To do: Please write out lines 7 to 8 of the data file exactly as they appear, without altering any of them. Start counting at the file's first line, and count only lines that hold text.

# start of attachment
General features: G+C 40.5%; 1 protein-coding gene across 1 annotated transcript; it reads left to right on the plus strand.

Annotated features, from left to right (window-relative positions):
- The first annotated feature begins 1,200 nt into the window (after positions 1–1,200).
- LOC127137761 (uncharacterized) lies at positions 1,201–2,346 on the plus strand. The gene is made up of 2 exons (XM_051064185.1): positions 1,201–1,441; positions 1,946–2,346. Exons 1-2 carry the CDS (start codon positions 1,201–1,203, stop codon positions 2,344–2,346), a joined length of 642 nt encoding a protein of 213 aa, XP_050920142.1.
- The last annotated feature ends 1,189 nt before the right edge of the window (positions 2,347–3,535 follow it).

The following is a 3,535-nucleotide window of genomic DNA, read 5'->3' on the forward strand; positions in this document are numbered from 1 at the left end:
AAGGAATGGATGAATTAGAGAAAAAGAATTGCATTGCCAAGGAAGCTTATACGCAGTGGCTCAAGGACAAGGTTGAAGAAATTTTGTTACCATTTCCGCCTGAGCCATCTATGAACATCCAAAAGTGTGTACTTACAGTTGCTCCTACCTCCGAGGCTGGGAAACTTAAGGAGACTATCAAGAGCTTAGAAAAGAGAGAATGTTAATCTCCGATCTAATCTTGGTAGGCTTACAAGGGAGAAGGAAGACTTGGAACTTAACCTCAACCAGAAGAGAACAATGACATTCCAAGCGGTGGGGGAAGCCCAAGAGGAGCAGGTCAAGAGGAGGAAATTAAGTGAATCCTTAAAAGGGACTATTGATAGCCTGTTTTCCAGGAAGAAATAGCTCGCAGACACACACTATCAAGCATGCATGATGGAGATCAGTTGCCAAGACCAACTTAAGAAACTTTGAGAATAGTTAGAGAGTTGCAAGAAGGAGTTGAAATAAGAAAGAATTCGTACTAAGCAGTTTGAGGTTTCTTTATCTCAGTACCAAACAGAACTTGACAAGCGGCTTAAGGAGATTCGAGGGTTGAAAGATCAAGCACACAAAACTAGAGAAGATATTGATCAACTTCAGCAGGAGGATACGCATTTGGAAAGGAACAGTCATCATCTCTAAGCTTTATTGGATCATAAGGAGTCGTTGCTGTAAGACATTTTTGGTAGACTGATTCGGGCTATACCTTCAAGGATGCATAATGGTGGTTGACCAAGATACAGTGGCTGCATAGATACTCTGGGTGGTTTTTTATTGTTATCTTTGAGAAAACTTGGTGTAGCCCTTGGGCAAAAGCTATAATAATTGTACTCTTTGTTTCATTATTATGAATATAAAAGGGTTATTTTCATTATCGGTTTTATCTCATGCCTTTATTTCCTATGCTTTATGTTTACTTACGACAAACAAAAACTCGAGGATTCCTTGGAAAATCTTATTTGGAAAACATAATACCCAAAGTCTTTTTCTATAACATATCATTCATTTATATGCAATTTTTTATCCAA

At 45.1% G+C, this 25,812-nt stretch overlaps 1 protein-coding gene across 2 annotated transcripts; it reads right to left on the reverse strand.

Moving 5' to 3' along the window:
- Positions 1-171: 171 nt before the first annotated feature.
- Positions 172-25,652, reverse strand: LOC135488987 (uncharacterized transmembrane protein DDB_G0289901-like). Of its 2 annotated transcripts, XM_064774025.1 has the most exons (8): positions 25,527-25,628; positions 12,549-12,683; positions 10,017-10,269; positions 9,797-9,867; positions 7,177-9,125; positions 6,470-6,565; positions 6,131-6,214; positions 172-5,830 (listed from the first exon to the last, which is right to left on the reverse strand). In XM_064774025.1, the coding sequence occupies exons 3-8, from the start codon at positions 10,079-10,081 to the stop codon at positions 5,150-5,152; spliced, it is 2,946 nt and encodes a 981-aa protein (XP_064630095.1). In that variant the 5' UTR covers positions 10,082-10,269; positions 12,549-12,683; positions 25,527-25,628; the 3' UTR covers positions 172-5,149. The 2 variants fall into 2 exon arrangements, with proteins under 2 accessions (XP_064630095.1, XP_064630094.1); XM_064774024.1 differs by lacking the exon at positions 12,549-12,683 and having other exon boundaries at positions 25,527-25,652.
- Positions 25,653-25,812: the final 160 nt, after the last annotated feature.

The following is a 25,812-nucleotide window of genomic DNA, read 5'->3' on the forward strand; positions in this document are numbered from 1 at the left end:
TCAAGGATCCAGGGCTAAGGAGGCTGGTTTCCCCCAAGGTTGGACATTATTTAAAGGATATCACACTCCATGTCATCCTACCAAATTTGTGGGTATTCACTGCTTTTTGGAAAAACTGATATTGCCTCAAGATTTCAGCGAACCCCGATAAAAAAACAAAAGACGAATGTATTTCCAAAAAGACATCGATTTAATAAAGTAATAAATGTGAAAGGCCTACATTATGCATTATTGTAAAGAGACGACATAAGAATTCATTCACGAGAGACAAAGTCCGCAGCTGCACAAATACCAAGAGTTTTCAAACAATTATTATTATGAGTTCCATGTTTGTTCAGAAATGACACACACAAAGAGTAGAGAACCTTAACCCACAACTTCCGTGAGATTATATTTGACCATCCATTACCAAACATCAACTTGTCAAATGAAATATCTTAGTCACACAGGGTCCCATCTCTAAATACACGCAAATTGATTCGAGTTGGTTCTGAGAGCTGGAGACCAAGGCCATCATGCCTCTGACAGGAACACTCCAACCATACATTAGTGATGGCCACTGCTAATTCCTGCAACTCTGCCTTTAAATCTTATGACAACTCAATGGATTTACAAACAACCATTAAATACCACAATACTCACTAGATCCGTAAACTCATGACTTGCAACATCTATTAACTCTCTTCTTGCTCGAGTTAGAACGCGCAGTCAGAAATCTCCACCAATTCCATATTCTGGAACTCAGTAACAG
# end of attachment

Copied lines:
AAGGAATGGATGAATTAGAGAAAAAGAATTGCATTGCCAAGGAAGCTTATACGCAGTGGCTCAAGGACAAGGTTGAAGAAATTTTGTTACCATTTCCGCCTGAGCCATCTATGAACATCCAAAAGTGTGTACTTACAGTTGCTCCTACCTCCGAGGCTGGGAAACTTAAGGAGACTATCAAGAGCTTAGAAAAGAGAGAATGTTAATCTCCGATCTAATCTTGGTAGGCTTACAAGGGAGAAGGAAGACTTGGAACTTAACCTCAACCAGAAGAGAACAATGACATTCCAAGCGGTGGGGGAAGCCCAAGAGGAGCAGGTCAAGAGGAGGAAATTAAGTGAATCCTTAAAAGGGACTATTGATAGCCTGTTTTCCAGGAAGAAATAGCTCGCAGACACACACTATCAAGCATGCATGATGGAGATCAGTTGCCAAGACCAACTTAAGAAACTTTGAGAATAGTTAGAGAGTTGCAAGAAGGAGTTGAAATAAGAAAGAATTCGTACTAAGCAGTTTGAGGTTTCTTTATCTCAGTACCAAACAGAACTTGACAAGCGGCTTAAGGAGATTCGAGGGTTGAAAGATCAAGCACACAAAACTAGAGAAGATATTGATCAACTTCAGCAGGAGGATACGCATTTGGAAAGGAACAGTCATCATCTCTAAGCTTTATTGGATCATAAGGAGTCGTTGCTGTAAGACATTTTTGGTAGACTGATTCGGGCTATACCTTCAAGGATGCATAATGGTGGTTGACCAAGATACAGTGGCTGCATAGATACTCTGGGTGGTTTTTTATTGTTATCTTTGAGAAAACTTGGTGTAGCCCTTGGGCAAAAGCTATAATAATTGTACTCTTTGTTTCATTATTATGAATATAAAAGGGTTATTTTCATTATCGGTTTTATCTCATGCCTTTATTTCCTATGCTTTATGTTTACTTACGACAAACAAAAACTCGAGGATTCCTTGGAAAATCTTATTTGGAAAACATAATACCCAAAGTCTTTTTCTATAACATATCATTCATTTATATGCAATTTTTTATCCAA

At 45.1% G+C, this 25,812-nt stretch overlaps 1 protein-coding gene across 2 annotated transcripts; it reads right to left on the reverse strand.